Adapting in times of change

By Felicity Dwyer | Career change

Mar 25
Changing landscape

We know that we are living through a time of change. The UK has just entered the Covid-19 lockdown. In this blog, I would like to share some ideas with you about change in general rather than career change in particular.

The future is always uncertain

The future is inherently uncertain. This is always true, but generally small incremental shifts happen day to day. So we don’t notice them until much later. We can look back fifteen years, before the era of smartphones, and see a different world. But from one day to the next our lives didn’t seem so different.

The new normal

The current situation won’t last forever.  However, I feel that some things will forever be different when we go back to “normal”. It will be a new normal. My sincere hope is that we can bring valuable learning from this period of reflection, into the future. We know from scientists that were on an unsustainable path environmentally for example. We may find that we need or want to travel less in the future than in the past. And perhaps there’ll be a greater appreciation that the most valuable work in our society is providing food and of course healthcare. Some of these valuable jobs are those not traditionally accorded high status, from delivery drivers to supermarket staff.

No-one can truly predict the future, because it emerges out of the present. This means that times of great change hold great risk, but they can also foster creativity and potential. A small shift in the trajectory of our future can make a massive impact over time.

Change v. Transition

In William Bridges’ book Managing Transitions, he talks about the difference between change and transition. Transition is the process we go through as humans, in adapting to change.

“Change is situational: the new site, the new boss, the new team…. Transition is the psychological process people through to come to terms with the new situation. Change is external, transition is internal”   (Bridges 1995)

In a typical change context, the end and beginning tend to look quite clear. You are promoted from team member to manager. The end of one role and the beginning of your new one is the change. The transition is the process you go through to start to really feel you fit the new role.  Bridges calls this in-between phase of transition, the neutral zone. Endings-Neutral Zone-BeginningsPart of adjusting to change involves acknowledging endings. This may involve grieving for what has gone, celebrating what has been achieved, marking an end.  And then recognising and accepting the mixed emotions of the neutral zone. Then be open to recognising the beginning, when it arrives. Psychologically this may not immediately follow the ending. And of course these stages may not be as linear as the diagram shows.

During in these Covid-19 times the situational context is also in rapid transition. And aside from our personal and collective transitions, there isn’t yet a clearcut ending or beginning. It may have started for you with a news story in a far off country. Or a realisation that lockdown measures were affecting Europe. A few days ago  I was adjusting to moving my coaching and training work online. Then I was adjusting to the idea of home schooling. Then to the lockdown and rule that we should only go out once a day.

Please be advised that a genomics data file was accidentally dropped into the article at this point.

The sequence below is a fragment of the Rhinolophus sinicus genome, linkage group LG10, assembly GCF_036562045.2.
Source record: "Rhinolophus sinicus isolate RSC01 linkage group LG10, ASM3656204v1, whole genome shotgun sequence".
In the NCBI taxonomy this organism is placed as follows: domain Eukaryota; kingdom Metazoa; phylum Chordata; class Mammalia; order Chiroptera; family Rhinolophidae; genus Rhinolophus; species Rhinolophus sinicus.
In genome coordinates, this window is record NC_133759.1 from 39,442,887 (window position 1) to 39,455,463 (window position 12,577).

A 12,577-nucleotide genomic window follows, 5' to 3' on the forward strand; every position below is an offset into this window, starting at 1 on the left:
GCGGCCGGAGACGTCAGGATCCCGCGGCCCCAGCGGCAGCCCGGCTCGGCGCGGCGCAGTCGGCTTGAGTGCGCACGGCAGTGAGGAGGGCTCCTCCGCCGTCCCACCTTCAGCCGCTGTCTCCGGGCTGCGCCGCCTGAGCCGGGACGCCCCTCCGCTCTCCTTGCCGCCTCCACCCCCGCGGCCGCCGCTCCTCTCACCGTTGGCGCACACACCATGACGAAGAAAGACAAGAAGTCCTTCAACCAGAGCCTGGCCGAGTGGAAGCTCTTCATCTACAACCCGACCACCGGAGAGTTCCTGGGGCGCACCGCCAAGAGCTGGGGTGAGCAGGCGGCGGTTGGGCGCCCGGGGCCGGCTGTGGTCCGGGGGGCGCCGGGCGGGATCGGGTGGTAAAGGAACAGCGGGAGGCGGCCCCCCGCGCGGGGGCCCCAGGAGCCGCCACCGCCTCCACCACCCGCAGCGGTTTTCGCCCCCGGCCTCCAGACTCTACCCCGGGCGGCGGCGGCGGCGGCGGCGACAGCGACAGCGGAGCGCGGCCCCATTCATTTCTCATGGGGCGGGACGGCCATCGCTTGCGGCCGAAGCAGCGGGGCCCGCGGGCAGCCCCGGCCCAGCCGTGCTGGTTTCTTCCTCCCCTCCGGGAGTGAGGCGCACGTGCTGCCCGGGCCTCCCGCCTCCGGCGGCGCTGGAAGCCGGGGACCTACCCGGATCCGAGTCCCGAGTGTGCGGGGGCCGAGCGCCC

In the neutral zone

So we now find ourselves in an extended and ever shifting “neutral zone” with all the feelings that can include. There may be uncertainty, grief, fear and anxiety for sure. But also reflection, innovation, new perspectives, even new hope.

I see people reaching out to offer help in the community, bringing out the most generous and altruistic side of human nature.  And also of course I see people judging others, displaying greedy or fearful behaviour, and sadly a few incidences of racial prejudice.  This is because we are human beings and we have have light and dark in ourselves. I recognise in myself that this time has made me aware of some of my less admirable characteristics, as well as my positive traits.

For those of you in lockdown, I’ll be sharing ideas over the next few weeks which are more specifically related to your working life. How can you can use this time to reflect in a positive, creative and constructive way for a return to a “new normal”?  How can you maintain a positive focus?

What matters to you?

To get started, perhaps the most fundamental question to think about is what principles are really important to you, your values. Even in the most inauspicious situations, we can always choose to try and live by our values, to show kindness for example, when part of us would rather shrink back. And showing kindness to ourselves as well when we fail (as we most likely will) to meet our values as fully as we’d like to.

You may find it valuable to spend some time writing down your thoughts. You can use a question as a prompt such as “what matters to me?” and write down what comes up. Don’t censor or edit as you write, just let your thoughts flow.

Need some help?

If you would value some help in thinking through the changes in your work life, my supportive career transition coaching  is now available via Zoom, Skype or phone.




About the Author

Felicity is a career coach. She help people who want to change career, start a freelance business, or build their confidence. Felicity writes about career and business development, leadership and personal effectiveness.

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